How to be ok with making mistakes at work

How to be ok with making mistakes at work

by Teo Kai Wen 27 Jan 2020

Email blunders are fairly common, especially in the workplace. To make matters worse, there’s no way to stop an email once it’s been sent! However, here are some tips that you can follow to hopefully turn your mistake from an embarrassing memory to a light-hearted anecdote.

 

What’s your blunder?

 

  1. Autocorrect

Unless your autocorrect was heinously unfortunate, most of the time slip-ups like these are common and easy to make, and even easier to forgive. In fact, the recipient of your email has mostly likely done something similar at some point in their career. To remedy the situation, send a calm, polite follow-up email explaining that you were in a hurry and made a mistake.

 

  1. Misspelling a name

If you’ve misspelt a name, the sooner you catch the mistake, the better. Make sure your apology is clear in your subsequent email; this way, you can make sure your blunder won’t be interpreted as rudeness or disrespect.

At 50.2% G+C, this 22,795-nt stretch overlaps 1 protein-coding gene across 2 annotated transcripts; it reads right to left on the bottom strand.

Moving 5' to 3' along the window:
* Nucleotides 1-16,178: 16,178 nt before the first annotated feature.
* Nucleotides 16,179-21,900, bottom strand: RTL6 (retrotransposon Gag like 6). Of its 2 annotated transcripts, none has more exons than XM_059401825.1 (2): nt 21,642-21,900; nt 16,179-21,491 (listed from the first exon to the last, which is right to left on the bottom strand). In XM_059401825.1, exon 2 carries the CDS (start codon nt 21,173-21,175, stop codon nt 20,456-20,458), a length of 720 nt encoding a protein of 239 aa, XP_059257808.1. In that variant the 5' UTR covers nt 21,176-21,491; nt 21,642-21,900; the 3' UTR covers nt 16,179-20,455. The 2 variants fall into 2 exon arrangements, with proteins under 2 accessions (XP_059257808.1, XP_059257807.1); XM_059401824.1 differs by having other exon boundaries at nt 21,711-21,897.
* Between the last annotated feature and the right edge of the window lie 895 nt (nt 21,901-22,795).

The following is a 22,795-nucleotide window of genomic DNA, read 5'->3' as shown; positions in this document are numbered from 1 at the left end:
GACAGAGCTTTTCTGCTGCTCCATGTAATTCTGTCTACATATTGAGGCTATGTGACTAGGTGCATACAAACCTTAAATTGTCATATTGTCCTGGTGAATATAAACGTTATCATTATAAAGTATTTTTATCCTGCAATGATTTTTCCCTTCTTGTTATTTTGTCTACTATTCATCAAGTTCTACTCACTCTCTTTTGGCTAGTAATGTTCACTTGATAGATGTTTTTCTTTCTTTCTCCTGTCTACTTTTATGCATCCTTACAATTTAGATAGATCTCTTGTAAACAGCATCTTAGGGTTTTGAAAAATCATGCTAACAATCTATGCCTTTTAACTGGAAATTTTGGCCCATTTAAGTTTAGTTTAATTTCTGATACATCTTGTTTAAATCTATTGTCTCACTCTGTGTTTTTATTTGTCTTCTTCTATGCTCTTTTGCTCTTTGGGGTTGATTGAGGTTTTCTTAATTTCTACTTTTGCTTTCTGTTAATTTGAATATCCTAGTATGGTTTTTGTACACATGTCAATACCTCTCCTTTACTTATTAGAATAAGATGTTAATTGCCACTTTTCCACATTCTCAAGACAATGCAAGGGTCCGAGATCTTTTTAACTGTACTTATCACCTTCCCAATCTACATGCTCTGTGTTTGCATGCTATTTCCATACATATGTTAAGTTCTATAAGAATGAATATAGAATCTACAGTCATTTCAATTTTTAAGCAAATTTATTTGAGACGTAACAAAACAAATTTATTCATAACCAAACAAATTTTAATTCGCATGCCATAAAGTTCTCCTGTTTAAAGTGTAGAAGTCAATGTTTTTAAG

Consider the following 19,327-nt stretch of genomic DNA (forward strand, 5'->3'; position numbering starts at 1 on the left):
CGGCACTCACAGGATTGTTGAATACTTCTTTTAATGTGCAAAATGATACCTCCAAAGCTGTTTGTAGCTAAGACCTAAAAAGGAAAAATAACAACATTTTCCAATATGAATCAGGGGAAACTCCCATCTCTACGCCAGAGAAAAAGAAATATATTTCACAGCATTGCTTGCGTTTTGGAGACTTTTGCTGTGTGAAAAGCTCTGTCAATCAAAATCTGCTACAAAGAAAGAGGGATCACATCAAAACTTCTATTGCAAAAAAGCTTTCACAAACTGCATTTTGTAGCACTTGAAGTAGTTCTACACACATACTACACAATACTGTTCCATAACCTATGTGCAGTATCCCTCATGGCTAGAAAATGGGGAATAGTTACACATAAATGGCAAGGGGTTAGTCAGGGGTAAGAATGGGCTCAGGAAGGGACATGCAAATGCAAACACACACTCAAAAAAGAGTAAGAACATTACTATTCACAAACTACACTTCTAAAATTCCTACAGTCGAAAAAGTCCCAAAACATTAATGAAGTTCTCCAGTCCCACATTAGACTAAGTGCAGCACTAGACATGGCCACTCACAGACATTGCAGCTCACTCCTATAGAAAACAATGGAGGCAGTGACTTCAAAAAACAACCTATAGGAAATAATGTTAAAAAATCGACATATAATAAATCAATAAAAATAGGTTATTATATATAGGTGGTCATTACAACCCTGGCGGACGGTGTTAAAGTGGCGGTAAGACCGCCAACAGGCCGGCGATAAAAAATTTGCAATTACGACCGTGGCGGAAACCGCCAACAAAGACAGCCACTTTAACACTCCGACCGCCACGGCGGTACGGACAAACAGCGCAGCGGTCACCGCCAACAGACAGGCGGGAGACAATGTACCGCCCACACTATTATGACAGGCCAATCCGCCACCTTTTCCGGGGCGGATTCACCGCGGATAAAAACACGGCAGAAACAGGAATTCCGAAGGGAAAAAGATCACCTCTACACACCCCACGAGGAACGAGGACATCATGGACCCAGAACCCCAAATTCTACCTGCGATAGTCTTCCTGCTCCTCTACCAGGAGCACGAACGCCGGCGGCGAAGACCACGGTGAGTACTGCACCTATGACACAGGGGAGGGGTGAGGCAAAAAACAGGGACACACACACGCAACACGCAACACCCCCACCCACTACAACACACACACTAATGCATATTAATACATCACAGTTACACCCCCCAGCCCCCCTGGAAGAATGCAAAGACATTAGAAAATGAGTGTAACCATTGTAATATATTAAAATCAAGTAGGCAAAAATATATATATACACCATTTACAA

1. Hitting “reply all”

The mistake of hitting “reply all” is a fairly common one, and the best way to avoid a potentially sticky situation would be to send a second, light-hearted email to explain your gaffe. However, be sure to avoid sending multiple follow-up emails to avoid the email thread devolving into an office-wide conversation.

 

  1. Sending an unkind message to its recipient

This is perhaps that most difficult kind of email blunder to fix, but setting out to resolve it is always better than leaving it to fester. Seek out the individual in question and have a private, face-to-face conversation with them. In this case, an apology over email would just come across as insincere. Talk to them calmly about what triggered your frustration, and of course, don’t do it again!

 

Most of the time, email blunders are nothing to sweat about – everybody makes them! It’s how you handle the aftermath that shows your co-workers the kind of person you are. Take responsibility for your actions and own up to; it’s the adult thing to do!

 

 

References

http://www.executivestyle.com.au/five-ways-to-salvage-your-worst-email-blunders-gvhe63